Borreliosis, or Lyme disease, is caused by a bacterium spread by ticks. This species of bacteria is known as borrelia burgdorferi. Not all ticks carry these bacteria, so not all tick bites cause an infection. Small rodents are the actual source of borrelia in the wild.
An estimated 500,000 Finns are bitten by ticks every year. If the tick carries the bacteria in its gut, it is transmitted to the human in 2 out of 3 cases. An estimated 6,000 people are infected per year, and 50–80% of them develop symptoms. Approximately 1/50 to 1/100 of the cases result in borreliosis. Antibody studies suggest that approximately 2% of Finns have been infected at some point.
When the bacteria end up in the body, the cells of the immune system begin to develop antibodies to the bacteria. This takes approximately 2–4 weeks from infection. The test measures these antibodies, called immunoglobulin M (BorrAbM) and immunoglobulin G (BorrAbG).
The disease got its other name from the town of Lyme in the United States, where the disease was described for the first time in 1975.
When should borreliosis be tested for?
The antibody test can indicate whether the subject has had borreliosis. In other words, the test is used to find the body’s response to the potential bacteria, not the bacterium itself. The test cannot be used in the initial phases of a tick bite.
The most common first symptom of borreliosis is a circular rash at the site of the tick bite, known as erythema migrans. When the bacteria spread to other organs via the bloodstream, it can result in arthritis, meningitis or facial nerve paralysis.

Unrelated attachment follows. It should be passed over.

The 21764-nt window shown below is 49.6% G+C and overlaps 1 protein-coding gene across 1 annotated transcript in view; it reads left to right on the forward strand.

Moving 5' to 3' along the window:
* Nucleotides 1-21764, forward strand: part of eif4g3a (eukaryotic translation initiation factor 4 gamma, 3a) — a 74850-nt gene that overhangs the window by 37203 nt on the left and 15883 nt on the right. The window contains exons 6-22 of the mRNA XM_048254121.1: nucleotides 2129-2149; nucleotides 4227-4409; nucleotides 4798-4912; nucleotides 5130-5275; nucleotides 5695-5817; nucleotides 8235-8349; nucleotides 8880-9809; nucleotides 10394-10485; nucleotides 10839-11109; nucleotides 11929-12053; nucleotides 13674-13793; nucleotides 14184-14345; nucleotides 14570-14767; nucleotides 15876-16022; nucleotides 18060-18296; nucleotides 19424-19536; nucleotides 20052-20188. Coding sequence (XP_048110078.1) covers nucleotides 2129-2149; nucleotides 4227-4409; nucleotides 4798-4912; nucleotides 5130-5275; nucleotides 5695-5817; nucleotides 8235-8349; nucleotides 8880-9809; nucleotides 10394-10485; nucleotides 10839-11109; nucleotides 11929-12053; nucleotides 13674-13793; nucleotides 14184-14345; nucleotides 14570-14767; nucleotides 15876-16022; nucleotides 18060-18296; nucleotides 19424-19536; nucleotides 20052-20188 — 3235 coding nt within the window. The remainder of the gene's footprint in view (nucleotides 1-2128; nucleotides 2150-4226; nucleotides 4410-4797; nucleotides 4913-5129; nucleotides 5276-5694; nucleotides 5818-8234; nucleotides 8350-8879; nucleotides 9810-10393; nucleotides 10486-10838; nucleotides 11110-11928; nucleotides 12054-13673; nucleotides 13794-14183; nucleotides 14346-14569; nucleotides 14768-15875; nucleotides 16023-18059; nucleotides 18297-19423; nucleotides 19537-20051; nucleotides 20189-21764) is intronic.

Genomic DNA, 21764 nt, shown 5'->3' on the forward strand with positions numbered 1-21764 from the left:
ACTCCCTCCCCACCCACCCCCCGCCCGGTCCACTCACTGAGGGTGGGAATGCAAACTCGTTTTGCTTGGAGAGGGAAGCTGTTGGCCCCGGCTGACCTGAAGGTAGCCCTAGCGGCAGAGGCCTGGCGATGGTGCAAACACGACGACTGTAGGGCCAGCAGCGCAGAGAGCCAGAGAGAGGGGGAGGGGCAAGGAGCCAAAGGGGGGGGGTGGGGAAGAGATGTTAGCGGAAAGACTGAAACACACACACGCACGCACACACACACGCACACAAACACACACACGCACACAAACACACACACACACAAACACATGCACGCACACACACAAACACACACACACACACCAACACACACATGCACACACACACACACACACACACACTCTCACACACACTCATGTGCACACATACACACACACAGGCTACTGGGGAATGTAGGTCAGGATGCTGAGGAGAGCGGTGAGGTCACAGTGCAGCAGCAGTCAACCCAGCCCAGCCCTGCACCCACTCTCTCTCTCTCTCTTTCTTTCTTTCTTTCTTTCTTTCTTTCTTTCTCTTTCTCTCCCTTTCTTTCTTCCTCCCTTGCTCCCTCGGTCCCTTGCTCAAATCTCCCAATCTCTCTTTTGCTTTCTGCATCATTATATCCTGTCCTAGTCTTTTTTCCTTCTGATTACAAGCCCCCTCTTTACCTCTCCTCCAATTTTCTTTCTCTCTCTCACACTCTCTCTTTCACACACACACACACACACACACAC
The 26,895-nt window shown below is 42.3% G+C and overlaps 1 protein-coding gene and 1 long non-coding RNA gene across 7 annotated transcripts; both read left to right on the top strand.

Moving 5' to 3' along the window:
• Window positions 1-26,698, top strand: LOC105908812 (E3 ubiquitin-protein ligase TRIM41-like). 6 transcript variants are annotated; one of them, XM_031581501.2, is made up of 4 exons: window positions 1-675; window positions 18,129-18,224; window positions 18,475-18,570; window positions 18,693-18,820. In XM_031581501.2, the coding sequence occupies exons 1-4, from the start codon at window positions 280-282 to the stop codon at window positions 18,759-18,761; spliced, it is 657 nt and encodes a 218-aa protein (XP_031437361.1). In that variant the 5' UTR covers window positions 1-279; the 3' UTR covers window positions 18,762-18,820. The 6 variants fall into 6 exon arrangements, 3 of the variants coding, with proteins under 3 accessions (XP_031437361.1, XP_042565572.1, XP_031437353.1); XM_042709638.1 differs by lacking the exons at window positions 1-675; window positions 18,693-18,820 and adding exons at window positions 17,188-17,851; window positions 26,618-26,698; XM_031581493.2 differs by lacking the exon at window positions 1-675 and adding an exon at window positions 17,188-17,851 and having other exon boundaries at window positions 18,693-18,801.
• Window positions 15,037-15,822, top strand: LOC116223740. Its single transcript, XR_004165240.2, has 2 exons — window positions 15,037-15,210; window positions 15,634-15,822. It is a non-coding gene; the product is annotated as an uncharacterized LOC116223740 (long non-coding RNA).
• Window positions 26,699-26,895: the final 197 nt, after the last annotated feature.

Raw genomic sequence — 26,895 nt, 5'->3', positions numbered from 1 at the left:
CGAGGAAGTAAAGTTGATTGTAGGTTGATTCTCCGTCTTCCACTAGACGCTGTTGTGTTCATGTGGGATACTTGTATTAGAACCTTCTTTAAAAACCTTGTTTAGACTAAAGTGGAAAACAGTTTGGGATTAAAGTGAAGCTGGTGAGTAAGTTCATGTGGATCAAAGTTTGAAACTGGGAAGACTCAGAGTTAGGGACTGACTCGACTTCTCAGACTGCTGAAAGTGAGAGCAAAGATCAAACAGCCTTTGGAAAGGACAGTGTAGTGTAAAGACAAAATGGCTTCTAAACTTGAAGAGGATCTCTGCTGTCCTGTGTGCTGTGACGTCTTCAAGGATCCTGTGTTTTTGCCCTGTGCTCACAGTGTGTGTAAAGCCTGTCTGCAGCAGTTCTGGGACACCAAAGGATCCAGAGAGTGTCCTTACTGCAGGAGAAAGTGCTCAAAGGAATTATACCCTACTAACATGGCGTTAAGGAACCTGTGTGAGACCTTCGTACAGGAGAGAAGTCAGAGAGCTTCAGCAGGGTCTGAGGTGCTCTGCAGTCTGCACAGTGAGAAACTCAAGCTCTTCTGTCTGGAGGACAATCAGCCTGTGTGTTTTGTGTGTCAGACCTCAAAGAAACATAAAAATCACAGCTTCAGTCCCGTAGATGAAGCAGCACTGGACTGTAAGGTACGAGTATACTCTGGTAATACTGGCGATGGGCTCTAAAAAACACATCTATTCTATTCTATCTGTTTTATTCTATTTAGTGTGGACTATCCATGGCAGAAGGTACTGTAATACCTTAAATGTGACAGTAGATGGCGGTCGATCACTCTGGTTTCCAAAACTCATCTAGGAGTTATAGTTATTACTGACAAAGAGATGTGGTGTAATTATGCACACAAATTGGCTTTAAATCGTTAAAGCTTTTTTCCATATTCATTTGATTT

Symptoms can also include headaches, concentration and memory problems, fatigue, joint or muscle pain, dizziness, sweating and low blood pressure. Antibiotic treatment is started in the early phase of the disease based solely on the skin lesion.
At this point, the antibodies are often still negative. In a later phase of the disease, the test is usually positive.
What does the test measure?
The test measures two antibodies to borreliosis: immunoglobulin M (BorrAbM) and immunoglobulin G (BorrAbG).
Immunoglobulin M antibodies occur in the blood 2–4 weeks after infection and can remain elevated for a few months. The existence of immunoglobulin M antibodies indicates a recent infection.
Immuniglobulin G antibodies occur in the blood 4–6 weeks after infection and can remain elevated for years after the infection.
How to interpret the BorrAb test result?
Normally, the result is:
- BorrAbG: < 10 RU/ml (negativ)
- BorrAbM: < 18 RU/ml (negativ)
The antibodies might not be detectable if the sample has been collected within the first two weeks after the onset of symptoms. A negative test result does not exclude borreliosis.
Please contact a doctor or other healthcare professional if you suspect disease or need help interpreting the results.
What can cause elevated levels in the BorrAb?
IgM antibodies, or BorrAbM, occur approximately 2–4 weeks after infection and can remain in the bloodstream for a few months. Elevated antibody levels suggest a recent infection.
IgG antibodies, or BorrAbG, occur approximately 4–6 weeks after infection and can remain in the bloodstream for years. Elevated antibody levels suggest a current or past borreliosis infection.
What can cause decreased levels in the BorrAb?
The value cannot be decreased. Usually, people do not have antibodies to borrelia bacteria in the bloodstream.
Translation is not available
Fasting is not required
This examination does not require fasting